Here are the opportunities for coercion. The visibility of more identities makes polarisation more likely, and many of the recommender algorithms that drive our digital technologies are built to help us experience more of the same, to push us towards the poles. Conversations on digital platforms are also short, immediate and publicly recorded — making quickly identifying with positions more attractive than slowly parsing out common needs. And what’s more the fragmentation of narratives makes it easier for some to devalue truth, and put forth simplified and baseless positions. These are all drivers of conflict.
I’m ultimately an optimist, so I tend to think that more voices, more activism and more challenges to power are on balance a good thing. That it’s worth the risk of polarisation and fragmentation to build a truly plural and inclusive society.
But then… sometimes I forget technology is tooling me too. Something happened recently that brought that home for me. I love poetry, and though I’m no expert, it seems to me that digital media has made more voices, and especially more intersectional voices, available in poetry. There are insta-poets, blogs, online magazines — and on a personal level, people whatsapp me poetry all the time. A few months ago, someone sent me a poem by Imtiaz Dharker called “She Must Be From Another Country” that I loved. Here’s an excerpt:
Maybe there is a country
where all of us live,
all of us freaks
who aren’t able to give
our loyalty to fat old fools,
the crooks and thugs
who wear the uniform
that gives them the right
to wave a flag,
puff out their chests,
put their feet on our necks,
and break their own rules.
But from where we are
it doesn’t look like a country
it’s more like the cracks
that grow between borders
behind their backs.
That’s where I live.
The cracks that grow between borders behind their backs. Yes! That’s definitely where I live.
I sent it on to several others, including Michaela — Build Up’s other director and co-founder. And she said hang on — what is this really saying? The entire poem is pitting us against them. It is combative. And she is right to question this. Of course there is so much about this poem that I love, it speaks to me, it soothes me. And it should be spoken, this truth. But it is also polarising. It is affirming my identity as other, and leveraging that to create a border — it is telling me I am right.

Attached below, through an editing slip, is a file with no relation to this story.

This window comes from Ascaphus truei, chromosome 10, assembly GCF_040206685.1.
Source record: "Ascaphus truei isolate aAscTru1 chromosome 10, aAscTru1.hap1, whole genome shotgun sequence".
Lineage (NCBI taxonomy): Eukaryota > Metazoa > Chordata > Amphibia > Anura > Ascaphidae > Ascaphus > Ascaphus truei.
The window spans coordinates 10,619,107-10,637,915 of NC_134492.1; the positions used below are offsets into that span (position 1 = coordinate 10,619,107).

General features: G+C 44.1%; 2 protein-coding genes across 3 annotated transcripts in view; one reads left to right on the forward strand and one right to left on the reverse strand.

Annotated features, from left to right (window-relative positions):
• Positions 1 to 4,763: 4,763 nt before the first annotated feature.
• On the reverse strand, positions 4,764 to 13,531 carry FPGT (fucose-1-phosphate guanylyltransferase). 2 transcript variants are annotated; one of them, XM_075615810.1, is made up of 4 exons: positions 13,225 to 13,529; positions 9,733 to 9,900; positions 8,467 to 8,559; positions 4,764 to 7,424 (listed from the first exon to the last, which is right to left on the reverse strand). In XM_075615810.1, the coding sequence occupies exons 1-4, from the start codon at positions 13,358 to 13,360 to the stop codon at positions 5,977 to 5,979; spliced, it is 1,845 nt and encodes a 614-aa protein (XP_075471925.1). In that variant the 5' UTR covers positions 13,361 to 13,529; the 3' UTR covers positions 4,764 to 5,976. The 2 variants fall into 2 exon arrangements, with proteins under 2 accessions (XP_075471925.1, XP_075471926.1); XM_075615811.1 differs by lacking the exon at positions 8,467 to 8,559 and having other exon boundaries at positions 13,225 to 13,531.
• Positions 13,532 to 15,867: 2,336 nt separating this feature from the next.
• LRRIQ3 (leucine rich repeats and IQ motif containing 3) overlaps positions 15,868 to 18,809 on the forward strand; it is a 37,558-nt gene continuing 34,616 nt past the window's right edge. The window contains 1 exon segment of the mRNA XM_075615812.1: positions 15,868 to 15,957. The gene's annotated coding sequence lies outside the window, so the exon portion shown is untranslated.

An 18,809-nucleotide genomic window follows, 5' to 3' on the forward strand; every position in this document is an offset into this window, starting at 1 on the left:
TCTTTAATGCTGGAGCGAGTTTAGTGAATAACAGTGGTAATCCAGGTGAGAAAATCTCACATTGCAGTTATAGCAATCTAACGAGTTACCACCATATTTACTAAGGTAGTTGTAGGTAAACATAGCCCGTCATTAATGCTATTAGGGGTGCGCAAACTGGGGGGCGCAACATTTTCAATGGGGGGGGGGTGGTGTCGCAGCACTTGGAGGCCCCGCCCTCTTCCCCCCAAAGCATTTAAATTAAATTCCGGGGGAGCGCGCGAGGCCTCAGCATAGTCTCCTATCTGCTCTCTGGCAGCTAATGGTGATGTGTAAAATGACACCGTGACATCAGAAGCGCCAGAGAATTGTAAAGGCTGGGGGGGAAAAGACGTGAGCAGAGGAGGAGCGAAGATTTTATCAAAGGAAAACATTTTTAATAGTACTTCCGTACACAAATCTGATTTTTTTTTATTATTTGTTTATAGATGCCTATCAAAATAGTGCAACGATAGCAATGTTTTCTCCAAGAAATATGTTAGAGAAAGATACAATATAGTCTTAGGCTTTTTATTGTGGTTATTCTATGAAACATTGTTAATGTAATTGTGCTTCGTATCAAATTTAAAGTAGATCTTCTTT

And I am, right? Through this poem, I stand for human rights. And yet I know that when I stood on the border between Darfur and Western Kordofan, we built a broad tent through a digital map that made space for perpetrators of violence and victims of violence to define a common territory. To find each other’s humanity.
You know this tension between human rights activism and peacebuilding is something we’ve puzzled over at Build Up with our intervention in online spaces in the USA — a project called The Commons that you’ll be hearing more about in the short talks. For many people, the polarisation of political discourse on social media is a way of taking a stand against what is wrong and for what is right. Depolarising is giving in.
And maybe there’s some truth to that, some giving in is needed to make room for dialogue. One thing that I know social media has done to our discourse is made it harder to foster complexity, to change position, to be vulnerable. It’s made our social borders harder.
I’d hate to be a teenager now and have my evolving ramblings about what I thought the world was like or should be like recorded for all to see. I’m sure I said some things I would not stand by now. Didn’t you? And weren’t you glad to have to space to change?
In the USA people talk about being woke — and like Dharker’s poem, that’s often music to my ears. Yes, please recognise your privilege and remind me to see mine. But I recently read an article by Rebecca Solnit where she reminds us that if you’re woke, it’s because someone woke you.
So remember who woke you — and pass it on. Remember the person who made your reflect rather than feel shame. Remember those who listened and extended their empathy before they asked for your understanding. All borders were made to be crossed, and it helps when someone gives you a hand over a new border.
Sometimes I think that peacebuilding is essentially a way of being with others. It has much more to do with how we approach our fellow people. Do we respect them? Do we acknowledge their dignity? Do we identify our needs with theirs? In short, do we love them? In “Song of Myself”, Walt Whitman writes:
Walt Whitman, a kosmos, of Manhattan the son
Turbulent, fleshy, sensual, eating, drinking and breeding
No sentimentalist, no stander above men and women or apart from them,
No more modest than immodest.
Unscrew the locks from the doors!
Unscrew the doors themselves from their jambs!
Whoever degrades another degrades me,
And whatever is done or said returns at last to me.
That last line, it seems to me, strikes the delicate border between rights and dialogue that I think we’re trying to walk as peacebuilders. So we have a tradition at Build Peace conferences: we always have a conference slogan, which encapsulates how we hope to all approach conversations in this space. I’d like to propose we make this our 2019 slogan:
“Whoever degrades another degrades me, and whatever is done or said returns at last to me.”
I look forward to a rich conversation on peace, conflict and resilience along borders, and how technology can both create and bridge divides.